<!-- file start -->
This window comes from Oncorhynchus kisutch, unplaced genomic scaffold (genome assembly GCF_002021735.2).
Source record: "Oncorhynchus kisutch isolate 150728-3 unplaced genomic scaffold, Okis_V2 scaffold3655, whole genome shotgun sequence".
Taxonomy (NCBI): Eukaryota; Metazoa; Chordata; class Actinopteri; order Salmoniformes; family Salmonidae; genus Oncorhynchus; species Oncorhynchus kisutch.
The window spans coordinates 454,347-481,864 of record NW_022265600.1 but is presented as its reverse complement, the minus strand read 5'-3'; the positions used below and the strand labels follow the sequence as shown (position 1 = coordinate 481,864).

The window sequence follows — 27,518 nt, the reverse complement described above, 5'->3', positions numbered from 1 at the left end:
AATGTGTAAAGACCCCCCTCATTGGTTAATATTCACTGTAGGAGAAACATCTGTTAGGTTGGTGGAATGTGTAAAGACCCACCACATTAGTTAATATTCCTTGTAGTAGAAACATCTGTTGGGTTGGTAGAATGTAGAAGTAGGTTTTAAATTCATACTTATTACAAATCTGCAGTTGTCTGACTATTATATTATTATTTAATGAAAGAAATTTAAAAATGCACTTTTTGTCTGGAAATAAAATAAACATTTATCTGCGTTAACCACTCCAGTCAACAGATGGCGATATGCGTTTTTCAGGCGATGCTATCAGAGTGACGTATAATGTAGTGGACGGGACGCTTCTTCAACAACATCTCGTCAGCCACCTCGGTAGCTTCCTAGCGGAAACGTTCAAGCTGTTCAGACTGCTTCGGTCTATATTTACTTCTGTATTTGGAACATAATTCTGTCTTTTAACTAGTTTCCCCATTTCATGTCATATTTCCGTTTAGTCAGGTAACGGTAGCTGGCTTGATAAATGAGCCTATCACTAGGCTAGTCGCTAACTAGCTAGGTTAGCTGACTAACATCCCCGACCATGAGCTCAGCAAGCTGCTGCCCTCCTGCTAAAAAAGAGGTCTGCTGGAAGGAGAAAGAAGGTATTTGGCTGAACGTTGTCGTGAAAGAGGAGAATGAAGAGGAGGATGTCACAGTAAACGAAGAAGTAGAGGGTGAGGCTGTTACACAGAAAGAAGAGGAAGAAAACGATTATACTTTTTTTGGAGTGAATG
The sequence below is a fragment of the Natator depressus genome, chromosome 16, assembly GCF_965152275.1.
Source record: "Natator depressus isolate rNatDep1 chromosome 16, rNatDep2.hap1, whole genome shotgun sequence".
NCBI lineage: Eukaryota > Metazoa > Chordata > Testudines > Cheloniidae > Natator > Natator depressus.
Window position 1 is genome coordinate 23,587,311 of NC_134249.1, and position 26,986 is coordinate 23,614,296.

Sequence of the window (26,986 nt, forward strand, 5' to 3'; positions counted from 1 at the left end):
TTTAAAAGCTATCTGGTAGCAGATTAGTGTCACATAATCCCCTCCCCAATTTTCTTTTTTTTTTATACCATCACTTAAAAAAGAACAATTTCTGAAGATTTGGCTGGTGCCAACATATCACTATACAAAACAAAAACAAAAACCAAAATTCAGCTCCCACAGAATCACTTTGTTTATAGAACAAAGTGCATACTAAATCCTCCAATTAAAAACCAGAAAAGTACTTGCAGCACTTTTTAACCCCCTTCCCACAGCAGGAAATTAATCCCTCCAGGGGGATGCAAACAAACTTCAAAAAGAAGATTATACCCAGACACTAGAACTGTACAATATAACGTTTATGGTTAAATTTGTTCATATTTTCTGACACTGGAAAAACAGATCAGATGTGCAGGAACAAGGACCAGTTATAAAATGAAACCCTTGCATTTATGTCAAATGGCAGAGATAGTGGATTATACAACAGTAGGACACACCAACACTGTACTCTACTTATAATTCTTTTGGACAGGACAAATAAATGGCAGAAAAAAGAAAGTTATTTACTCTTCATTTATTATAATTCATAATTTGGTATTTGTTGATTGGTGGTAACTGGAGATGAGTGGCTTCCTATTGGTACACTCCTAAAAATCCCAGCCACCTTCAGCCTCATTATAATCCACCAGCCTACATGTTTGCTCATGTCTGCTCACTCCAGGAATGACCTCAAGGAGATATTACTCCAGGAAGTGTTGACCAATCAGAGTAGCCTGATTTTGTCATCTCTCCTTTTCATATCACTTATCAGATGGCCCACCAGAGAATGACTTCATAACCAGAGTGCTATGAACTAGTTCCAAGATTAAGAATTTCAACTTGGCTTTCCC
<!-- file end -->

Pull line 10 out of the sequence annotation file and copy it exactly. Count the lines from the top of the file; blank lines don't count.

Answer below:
Window position 1 is genome coordinate 23,587,311 of NC_134249.1, and position 26,986 is coordinate 23,614,296.